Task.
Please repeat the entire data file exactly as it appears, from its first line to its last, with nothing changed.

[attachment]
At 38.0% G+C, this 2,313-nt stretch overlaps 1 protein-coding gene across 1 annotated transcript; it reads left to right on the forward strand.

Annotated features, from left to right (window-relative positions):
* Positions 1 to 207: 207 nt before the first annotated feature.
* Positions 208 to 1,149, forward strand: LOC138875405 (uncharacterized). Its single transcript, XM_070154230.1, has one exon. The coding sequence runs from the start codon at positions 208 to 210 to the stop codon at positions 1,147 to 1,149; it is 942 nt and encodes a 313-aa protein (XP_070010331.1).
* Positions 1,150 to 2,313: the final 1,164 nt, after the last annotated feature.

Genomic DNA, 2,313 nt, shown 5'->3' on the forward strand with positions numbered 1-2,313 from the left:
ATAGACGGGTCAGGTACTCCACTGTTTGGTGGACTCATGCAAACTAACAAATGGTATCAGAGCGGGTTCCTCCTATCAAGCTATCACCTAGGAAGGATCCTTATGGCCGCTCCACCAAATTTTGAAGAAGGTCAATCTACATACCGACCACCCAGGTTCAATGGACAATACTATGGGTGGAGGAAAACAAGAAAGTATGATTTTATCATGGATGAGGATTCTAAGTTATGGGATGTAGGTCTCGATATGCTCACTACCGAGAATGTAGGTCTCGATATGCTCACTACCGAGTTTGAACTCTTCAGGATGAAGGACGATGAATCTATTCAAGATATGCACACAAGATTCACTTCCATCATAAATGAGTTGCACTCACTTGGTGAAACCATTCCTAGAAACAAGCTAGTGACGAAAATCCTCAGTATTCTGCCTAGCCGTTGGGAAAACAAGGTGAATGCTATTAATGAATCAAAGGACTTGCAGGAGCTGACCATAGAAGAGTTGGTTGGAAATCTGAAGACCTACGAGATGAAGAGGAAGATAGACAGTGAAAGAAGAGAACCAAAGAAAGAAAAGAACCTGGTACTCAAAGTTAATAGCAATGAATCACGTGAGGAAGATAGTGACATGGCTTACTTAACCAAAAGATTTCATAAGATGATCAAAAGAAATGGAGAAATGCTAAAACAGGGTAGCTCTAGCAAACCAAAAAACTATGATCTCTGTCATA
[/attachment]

At 38.0% G+C, this 2,313-nt stretch overlaps 1 protein-coding gene across 1 annotated transcript; it reads left to right on the forward strand.

Annotated features, from left to right (window-relative positions):
* Positions 1 to 207: 207 nt before the first annotated feature.
* Positions 208 to 1,149, forward strand: LOC138875405 (uncharacterized). Its single transcript, XM_070154230.1, has one exon. The coding sequence runs from the start codon at positions 208 to 210 to the stop codon at positions 1,147 to 1,149; it is 942 nt and encodes a 313-aa protein (XP_070010331.1).
* Positions 1,150 to 2,313: the final 1,164 nt, after the last annotated feature.

Genomic DNA, 2,313 nt, shown 5'->3' on the forward strand with positions numbered 1-2,313 from the left:
ATAGACGGGTCAGGTACTCCACTGTTTGGTGGACTCATGCAAACTAACAAATGGTATCAGAGCGGGTTCCTCCTATCAAGCTATCACCTAGGAAGGATCCTTATGGCCGCTCCACCAAATTTTGAAGAAGGTCAATCTACATACCGACCACCCAGGTTCAATGGACAATACTATGGGTGGAGGAAAACAAGAAAGTATGATTTTATCATGGATGAGGATTCTAAGTTATGGGATGTAGGTCTCGATATGCTCACTACCGAGAATGTAGGTCTCGATATGCTCACTACCGAGTTTGAACTCTTCAGGATGAAGGACGATGAATCTATTCAAGATATGCACACAAGATTCACTTCCATCATAAATGAGTTGCACTCACTTGGTGAAACCATTCCTAGAAACAAGCTAGTGACGAAAATCCTCAGTATTCTGCCTAGCCGTTGGGAAAACAAGGTGAATGCTATTAATGAATCAAAGGACTTGCAGGAGCTGACCATAGAAGAGTTGGTTGGAAATCTGAAGACCTACGAGATGAAGAGGAAGATAGACAGTGAAAGAAGAGAACCAAAGAAAGAAAAGAACCTGGTACTCAAAGTTAATAGCAATGAATCACGTGAGGAAGATAGTGACATGGCTTACTTAACCAAAAGATTTCATAAGATGATCAAAAGAAATGGAGAAATGCTAAAACAGGGTAGCTCTAGCAAACCAAAAAACTATGATCTCTGTCATA